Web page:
Vishing: Combining Phone and Online Fraud
Vishing...it's indeed unusual sounding word, but there's nothing funny about it.
Vishing is a phone scam in which criminals call people with a scary sounding (but untrue) story about the compromised bank accounts and the money in it. But their goal isn't to scare the individual...it's to swindle them.
It could happen to you, like this...
You get a call on your home or business phone from a person identifying themselves as an employee of your bank. They say they work in the fraud department and that there has been suspicious activity with your checking account.
"The account has been compromised," they'll say, which means somebody is using it and taking your money. "But don't worry," they say. They advise you to make an online money transfer into a new account, one they have already set up for you, while they straighten out the mess. Of course, they have money-transfer process all set up for your convenience to prevent more loss.
But as you've no doubt guessed, the caller isn't legitimate, but is instead an imposter who is playing the role of a fraud prevention specialist for the bank. One they have the account details you provided, they go online and take your money.
Smart people don't fall for this, do they?
Of course they do, because the fraudsters are good at what they do and, remember, they know they'll be able to trick someone sooner or later. It could be you.
That's what happened to a professional businesswoman who was setting up a new business from home when she got a call from her bank, alerting her to fraudulent activity on her account.
She was quoted as saying, "They were completely professional, it was a clear telephone line, they knew my name, they called me on my landline, and they used all the right language," she says. "They were very reassuring, saying 'I know this is a distressing time for you and I'm going to help you'."
Her trust, and her momentary lapse in judgment, cost her about $200,000.
Why you have to be careful.
It wasn't totally her fault. Skilled fraudsters can pull together a pretty convincing story when it comes to helping you protect your money...all the while planning to rob you blind. They have all the right components in place to sound legitimate:
The right details: Who knows how they came across it, but they have your correct name, address and account numbers. And they sound so professional.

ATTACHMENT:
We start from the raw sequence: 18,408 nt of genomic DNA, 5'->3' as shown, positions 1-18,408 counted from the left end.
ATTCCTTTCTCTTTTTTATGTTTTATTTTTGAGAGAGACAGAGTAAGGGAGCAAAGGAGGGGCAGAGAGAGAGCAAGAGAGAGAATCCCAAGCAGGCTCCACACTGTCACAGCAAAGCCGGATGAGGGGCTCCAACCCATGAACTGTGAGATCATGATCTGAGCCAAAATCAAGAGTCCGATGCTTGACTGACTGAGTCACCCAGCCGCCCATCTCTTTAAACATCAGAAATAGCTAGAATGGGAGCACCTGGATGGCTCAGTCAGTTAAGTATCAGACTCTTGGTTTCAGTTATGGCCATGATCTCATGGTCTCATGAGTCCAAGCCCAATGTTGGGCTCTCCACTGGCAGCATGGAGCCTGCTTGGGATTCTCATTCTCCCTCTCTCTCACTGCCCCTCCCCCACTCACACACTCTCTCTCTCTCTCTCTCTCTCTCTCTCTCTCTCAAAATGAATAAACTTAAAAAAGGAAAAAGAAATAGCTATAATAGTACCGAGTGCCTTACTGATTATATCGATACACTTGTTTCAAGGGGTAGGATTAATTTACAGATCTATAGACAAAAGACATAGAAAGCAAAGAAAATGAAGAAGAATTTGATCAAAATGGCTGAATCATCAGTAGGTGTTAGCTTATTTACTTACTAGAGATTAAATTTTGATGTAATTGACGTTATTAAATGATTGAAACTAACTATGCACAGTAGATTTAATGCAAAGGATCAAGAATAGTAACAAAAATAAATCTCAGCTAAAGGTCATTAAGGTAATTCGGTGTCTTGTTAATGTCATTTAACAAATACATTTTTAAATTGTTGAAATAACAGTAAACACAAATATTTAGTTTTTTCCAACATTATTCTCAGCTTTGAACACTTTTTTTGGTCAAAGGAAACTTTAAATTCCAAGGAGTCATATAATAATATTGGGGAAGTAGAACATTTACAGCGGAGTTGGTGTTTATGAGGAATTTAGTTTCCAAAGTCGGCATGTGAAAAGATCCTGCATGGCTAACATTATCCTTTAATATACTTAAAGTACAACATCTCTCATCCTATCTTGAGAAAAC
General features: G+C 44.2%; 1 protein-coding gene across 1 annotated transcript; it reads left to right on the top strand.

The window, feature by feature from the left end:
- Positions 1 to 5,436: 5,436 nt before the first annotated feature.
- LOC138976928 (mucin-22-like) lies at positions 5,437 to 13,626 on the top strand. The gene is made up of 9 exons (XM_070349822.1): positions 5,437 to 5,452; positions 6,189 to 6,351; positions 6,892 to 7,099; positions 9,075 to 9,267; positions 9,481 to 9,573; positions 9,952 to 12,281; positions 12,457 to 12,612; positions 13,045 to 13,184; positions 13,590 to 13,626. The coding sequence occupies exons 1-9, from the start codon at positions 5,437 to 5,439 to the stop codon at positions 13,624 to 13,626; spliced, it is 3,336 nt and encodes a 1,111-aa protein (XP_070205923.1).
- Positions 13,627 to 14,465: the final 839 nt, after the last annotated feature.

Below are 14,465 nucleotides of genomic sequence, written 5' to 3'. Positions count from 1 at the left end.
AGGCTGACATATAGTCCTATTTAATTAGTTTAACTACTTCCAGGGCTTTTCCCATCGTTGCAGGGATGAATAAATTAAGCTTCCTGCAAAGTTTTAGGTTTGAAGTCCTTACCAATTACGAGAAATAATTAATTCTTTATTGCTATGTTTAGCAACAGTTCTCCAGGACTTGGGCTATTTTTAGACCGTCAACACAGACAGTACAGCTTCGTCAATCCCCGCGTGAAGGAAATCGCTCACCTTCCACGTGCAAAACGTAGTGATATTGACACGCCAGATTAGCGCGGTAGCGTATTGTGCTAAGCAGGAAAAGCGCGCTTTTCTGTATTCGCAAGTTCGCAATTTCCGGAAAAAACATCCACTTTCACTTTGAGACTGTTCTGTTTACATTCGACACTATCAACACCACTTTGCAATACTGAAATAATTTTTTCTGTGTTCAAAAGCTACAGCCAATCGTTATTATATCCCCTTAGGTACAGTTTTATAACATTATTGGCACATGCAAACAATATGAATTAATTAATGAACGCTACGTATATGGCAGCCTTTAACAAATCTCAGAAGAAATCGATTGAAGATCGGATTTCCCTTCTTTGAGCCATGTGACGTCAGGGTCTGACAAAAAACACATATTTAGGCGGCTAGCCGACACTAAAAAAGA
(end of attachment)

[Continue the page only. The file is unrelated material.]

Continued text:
A serious message: Just hearing that your money may be in trouble is enough to get you focused on the message and not the messenger. Your guard comes down.
Phone skills: According to some reports, some crooks are able to control the phone connection, so even if you try to hang up to call your bank, you get reconnected to the imposter.
Business tone: You hear other voices in the background; it all sounds like "call center" activity, which is what you might expect from your bank. It sounds real, so it must be real.
How to trip up a trickster.
You need to be wary and be ready to take action. You also need to converse with the caller to find out if they're actually calling from your bank, which is a possibility.
Here are a few ways to proceed if you ever get a call about your bank accounts.
- Ask them if they can identify your past few transactions—when and where they were made. If they are legitimate they would have that information at their fingertips. If they don't, they're faking it.
- End the phone call, then look up your bank's actual customer service and call their help center. You'll find the number on back of your ATM or credit card.
- Do not verify your account numbers or other personal information and do not authorize any money transfer for the opening of a new account.
- If you can, go online immediately and check your account activity. If you don't see anything suspicious going on, your account is probably safe.
Your real bank would help you.
Keep this in mind: almost all banks will not hold you responsible for fraudulent activity on your accounts. If your bank did call you with an urgent, legitimate concern, they'd likely shut down your account and issue you a new card.
In other words, they would handle the money issues, not you.
So when you hear the person on the other end of the phone advising you to transfer money or set up new accounts, that's a good indication that this may be a Vishing scam.
And that it's time to simply hang up the phone (without saying goodbye.)